It's New Year's Day -- and for those that rang in 2015 with a little too much champagne, that can only mean one thing: a hangover.
The bubbly New Year's Eve treat gets a bad reputation for bringing on a killer hangover the next day, and there may be some science to why that is, said Boris Tabakoff, a pharmacology professor at the University of Colorado.
"The carbon dioxide in carbonated beverages like champagne helps absorb the alcohol," he said. "You get a faster rate of absorption, higher blood alcohol levels -- and brain levels -- if you drink champagne as opposed to something non-carbonated."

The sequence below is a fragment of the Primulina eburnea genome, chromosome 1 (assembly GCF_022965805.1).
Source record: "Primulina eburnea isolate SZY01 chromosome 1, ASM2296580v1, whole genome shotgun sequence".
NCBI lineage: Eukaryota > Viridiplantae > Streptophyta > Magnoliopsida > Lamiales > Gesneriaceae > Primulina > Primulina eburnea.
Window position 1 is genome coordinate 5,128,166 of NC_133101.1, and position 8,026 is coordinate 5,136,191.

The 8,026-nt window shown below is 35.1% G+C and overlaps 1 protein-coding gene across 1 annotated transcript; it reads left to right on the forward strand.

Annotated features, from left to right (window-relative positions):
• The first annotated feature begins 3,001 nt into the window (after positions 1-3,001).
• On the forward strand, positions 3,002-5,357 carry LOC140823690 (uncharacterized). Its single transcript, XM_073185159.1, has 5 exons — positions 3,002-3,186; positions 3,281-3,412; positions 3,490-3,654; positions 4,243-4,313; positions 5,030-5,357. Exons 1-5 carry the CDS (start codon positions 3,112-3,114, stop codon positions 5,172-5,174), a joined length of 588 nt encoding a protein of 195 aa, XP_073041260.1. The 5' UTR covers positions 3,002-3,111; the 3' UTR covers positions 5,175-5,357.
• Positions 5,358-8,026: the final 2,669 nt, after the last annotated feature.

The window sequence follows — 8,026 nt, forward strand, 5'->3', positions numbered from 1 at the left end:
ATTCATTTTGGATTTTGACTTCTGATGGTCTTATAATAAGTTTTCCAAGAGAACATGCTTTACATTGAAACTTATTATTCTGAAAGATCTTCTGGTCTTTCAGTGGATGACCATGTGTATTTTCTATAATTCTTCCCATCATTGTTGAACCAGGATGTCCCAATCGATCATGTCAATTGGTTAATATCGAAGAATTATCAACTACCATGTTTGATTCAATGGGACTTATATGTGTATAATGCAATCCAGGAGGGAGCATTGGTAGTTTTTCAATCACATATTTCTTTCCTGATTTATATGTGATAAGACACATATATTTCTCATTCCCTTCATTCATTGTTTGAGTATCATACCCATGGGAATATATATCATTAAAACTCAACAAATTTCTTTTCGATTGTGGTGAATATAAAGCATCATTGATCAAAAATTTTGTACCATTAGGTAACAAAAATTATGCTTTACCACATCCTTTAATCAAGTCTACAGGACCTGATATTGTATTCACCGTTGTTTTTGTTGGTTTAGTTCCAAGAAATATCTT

As a result, most people -- about two thirds of them -- get drunker faster when they drink champagne or other carbonated alcoholic beverages.
Because of that, the hangover is worse, Tabakoff said. Hangovers, in theory, are caused by two things: the brain inflammation that alcohol consumption causes, and the brain's lingering overcompensation in the face of alcohol's depressant mechanisms. That's why bright lights and loud noises seem exaggerated (and torturous) the day after a night of heavy drinking, he said.